CityNashville, Tennessee
Broadcast areaNashville metropolitan area
Frequency980 kHz
BrandingBBN Radio
NetworkBible Broadcasting Network
OwnerBible Broadcasting Network
First air date
January 7, 1927 (1927-01-07)[1]
Former call signs
WSIX (1927–1991)
Former frequencies
1200 kHz (1927–1928)
1210 kHz (1928–1941)
1240 kHz (1941–1942)
Technical information
Licensing authority
Facility ID8725
Power5,000 watts
Transmitter coordinates
36°12′25″N 86°40′25″W / 36.20694°N 86.67361°W / 36.20694; -86.67361
Public license information
WebcastListen live

WYFN (980 AM) is a radio station serving the Nashville, Tennessee area with a religious radio format. It is a Bible Broadcasting Network (BBN) owned-and-operated station.

Prior to being acquired by BBN in 1991, this station was WSIX, one of Nashville's heritage radio stations.


Early years in Springfield

WSIX signed on for the first time on January 7, 1927, from Springfield. It was started by Jack and Lewis Draughon, who owned the 638 Tire and Vulcanizing Company, and was established primarily to broadcast market reports from the city's tobacco market.[1] The two brothers had acquired a discarded transmitter from a Nashville station in exchange for five barrels of oil[2] and were counseled by a family friend not to go into the radio business, warning that they would bankrupt their father, a former state senator.[3] The station broadcast with 150 watts at 1200 kHz (250 meters) for two hours a day, with longer hours on Thursday night when no other Nashville outlets broadcast.[1] Named for the tire company, the station promoted its call letters as "Where Service Is Excellent".[3] The first advertiser on the station was a barter deal: it was a man who had volunteered to help haul the transmitter from Nashville, where it was in an auto supply store, to Springfield.[2]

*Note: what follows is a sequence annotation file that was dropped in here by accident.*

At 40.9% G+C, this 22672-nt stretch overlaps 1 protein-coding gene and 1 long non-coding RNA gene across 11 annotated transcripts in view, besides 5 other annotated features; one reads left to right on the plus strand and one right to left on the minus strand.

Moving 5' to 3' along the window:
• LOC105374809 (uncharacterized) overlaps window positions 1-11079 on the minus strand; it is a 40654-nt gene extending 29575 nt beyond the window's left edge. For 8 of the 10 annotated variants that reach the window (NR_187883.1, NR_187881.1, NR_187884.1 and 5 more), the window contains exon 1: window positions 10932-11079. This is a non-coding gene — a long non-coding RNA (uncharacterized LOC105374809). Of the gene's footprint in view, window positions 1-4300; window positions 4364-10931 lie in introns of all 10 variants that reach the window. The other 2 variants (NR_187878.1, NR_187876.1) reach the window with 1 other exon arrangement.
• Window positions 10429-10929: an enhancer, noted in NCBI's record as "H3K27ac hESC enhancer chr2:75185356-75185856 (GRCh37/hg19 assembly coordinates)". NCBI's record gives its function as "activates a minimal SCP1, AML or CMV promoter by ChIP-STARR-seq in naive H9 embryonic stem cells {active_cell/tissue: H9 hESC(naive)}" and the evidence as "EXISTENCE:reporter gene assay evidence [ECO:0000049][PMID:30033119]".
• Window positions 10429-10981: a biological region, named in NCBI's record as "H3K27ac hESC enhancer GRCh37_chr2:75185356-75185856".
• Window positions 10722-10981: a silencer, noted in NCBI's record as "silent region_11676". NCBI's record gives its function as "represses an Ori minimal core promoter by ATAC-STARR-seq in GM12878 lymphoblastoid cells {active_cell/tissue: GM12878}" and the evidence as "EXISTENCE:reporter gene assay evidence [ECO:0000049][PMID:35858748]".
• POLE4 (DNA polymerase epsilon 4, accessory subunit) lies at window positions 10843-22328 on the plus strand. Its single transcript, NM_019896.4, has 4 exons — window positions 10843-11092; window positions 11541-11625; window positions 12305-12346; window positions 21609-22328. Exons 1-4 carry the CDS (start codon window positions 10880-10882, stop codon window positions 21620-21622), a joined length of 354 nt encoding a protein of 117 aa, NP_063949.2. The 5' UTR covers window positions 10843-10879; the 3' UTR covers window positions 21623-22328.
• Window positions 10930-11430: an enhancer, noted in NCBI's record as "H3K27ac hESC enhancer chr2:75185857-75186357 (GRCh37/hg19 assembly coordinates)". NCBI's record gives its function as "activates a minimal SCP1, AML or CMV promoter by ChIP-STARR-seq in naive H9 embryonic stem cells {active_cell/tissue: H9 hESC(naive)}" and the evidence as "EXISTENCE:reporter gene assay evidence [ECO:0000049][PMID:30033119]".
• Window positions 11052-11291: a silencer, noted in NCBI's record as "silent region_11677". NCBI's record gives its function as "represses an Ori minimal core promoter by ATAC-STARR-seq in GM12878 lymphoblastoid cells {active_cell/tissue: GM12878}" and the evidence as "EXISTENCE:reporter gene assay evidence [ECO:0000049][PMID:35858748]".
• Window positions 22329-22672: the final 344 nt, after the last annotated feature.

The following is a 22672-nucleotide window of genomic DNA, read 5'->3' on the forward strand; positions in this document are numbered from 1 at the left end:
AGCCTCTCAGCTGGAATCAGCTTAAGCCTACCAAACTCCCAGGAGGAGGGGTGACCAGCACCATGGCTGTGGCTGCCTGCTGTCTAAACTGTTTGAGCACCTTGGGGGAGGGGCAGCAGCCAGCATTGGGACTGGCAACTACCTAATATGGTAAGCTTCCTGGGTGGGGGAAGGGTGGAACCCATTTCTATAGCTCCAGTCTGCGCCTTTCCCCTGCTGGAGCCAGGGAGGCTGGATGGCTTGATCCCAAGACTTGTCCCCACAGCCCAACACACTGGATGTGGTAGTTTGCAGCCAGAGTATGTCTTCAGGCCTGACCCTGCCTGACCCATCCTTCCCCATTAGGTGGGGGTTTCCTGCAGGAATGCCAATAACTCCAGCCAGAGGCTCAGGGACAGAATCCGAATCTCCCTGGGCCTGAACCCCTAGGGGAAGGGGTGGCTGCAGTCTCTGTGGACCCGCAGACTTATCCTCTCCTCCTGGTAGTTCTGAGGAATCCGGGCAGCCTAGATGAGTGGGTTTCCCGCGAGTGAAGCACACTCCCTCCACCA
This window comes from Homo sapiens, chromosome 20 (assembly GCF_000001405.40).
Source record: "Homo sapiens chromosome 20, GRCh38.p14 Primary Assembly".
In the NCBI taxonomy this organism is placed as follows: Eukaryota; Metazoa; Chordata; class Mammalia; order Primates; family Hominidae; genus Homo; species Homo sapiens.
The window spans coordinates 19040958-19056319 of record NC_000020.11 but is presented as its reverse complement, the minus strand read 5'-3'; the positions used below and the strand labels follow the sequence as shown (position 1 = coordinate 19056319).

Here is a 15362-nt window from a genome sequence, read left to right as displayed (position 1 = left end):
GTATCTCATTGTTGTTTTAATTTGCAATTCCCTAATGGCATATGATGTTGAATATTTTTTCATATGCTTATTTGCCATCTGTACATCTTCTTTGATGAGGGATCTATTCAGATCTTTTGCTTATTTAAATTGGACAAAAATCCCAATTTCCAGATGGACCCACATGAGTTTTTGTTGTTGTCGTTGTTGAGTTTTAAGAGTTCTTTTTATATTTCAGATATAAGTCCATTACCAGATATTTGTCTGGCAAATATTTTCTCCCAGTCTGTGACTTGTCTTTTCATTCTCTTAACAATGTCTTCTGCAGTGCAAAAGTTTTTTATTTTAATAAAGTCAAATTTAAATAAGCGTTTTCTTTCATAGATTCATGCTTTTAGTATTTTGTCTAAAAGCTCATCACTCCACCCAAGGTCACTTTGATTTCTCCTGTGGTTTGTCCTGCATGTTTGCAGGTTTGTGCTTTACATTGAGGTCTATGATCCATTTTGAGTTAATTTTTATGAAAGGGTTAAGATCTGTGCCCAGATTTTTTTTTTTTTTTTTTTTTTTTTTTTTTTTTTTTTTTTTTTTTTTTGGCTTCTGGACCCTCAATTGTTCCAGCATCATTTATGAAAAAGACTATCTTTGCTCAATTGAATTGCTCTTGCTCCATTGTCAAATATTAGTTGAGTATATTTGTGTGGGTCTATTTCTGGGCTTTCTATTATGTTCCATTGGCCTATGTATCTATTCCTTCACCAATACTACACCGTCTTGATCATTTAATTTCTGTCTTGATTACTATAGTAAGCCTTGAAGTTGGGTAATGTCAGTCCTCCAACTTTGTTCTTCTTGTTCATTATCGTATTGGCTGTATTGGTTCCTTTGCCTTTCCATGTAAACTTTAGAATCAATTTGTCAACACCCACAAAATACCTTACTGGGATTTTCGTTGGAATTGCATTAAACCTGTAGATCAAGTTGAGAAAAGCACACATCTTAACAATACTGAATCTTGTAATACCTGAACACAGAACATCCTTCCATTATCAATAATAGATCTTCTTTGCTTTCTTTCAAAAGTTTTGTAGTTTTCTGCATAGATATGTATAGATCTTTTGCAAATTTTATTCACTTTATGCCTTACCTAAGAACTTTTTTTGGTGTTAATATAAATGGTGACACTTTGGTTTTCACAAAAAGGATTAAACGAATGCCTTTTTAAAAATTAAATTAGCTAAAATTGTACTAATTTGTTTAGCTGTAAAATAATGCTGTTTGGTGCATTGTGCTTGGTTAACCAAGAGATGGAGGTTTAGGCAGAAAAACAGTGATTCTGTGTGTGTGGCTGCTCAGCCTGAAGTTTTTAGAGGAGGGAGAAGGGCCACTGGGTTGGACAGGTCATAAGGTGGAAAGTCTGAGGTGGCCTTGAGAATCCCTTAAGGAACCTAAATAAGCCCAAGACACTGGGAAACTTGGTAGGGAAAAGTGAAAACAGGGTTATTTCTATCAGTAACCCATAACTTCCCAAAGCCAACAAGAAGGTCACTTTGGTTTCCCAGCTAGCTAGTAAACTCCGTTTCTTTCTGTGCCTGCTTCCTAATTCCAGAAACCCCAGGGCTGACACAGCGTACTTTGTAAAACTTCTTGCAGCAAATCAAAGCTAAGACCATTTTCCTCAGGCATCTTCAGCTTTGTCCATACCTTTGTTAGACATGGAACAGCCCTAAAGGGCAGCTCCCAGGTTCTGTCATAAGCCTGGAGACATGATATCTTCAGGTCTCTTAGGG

WSIX was reallocated by General Order 40 in 1928 to 1210 kHz, where it operated with 100 watts.[4] That same year, WSIX claimed to be the first radio station to broadcast a high school football game when it installed equipment to produce live airings of Springfield High School contests from the field.[5] By 1932, the station broadcast 12 hours a day and had an arrangement to reair programs from Cincinnati's powerful WLW.[6]

Move to Nashville

On November 13, 1934, the Draughon brothers filed for permission to move WSIX from Springfield to Nashville.[4] The Federal Communications Commission set a hearing in February 1935 to consider the application.[7] The WSIX proposal also contemplated a move to 1370 kHz,[4] which put it in conflict with another applicant for a Nashville station and a proposed outlet for Evansville, Indiana.[8]

The FCC approved the application on October 11, 1935, after WSIX opted to remain on 1210.[4] On May 21, 1936, the station signed off from Springfield for the last time and went silent to make the move.[9] WSIX signed on from Nashville on September 10.[10] The station broadcast an 18-hour schedule from studios in the Hotel Andrew Jackson and a transmitter located at Third and Boscobel streets.[11] A year later, the station increased its daytime power to 250 watts.[4]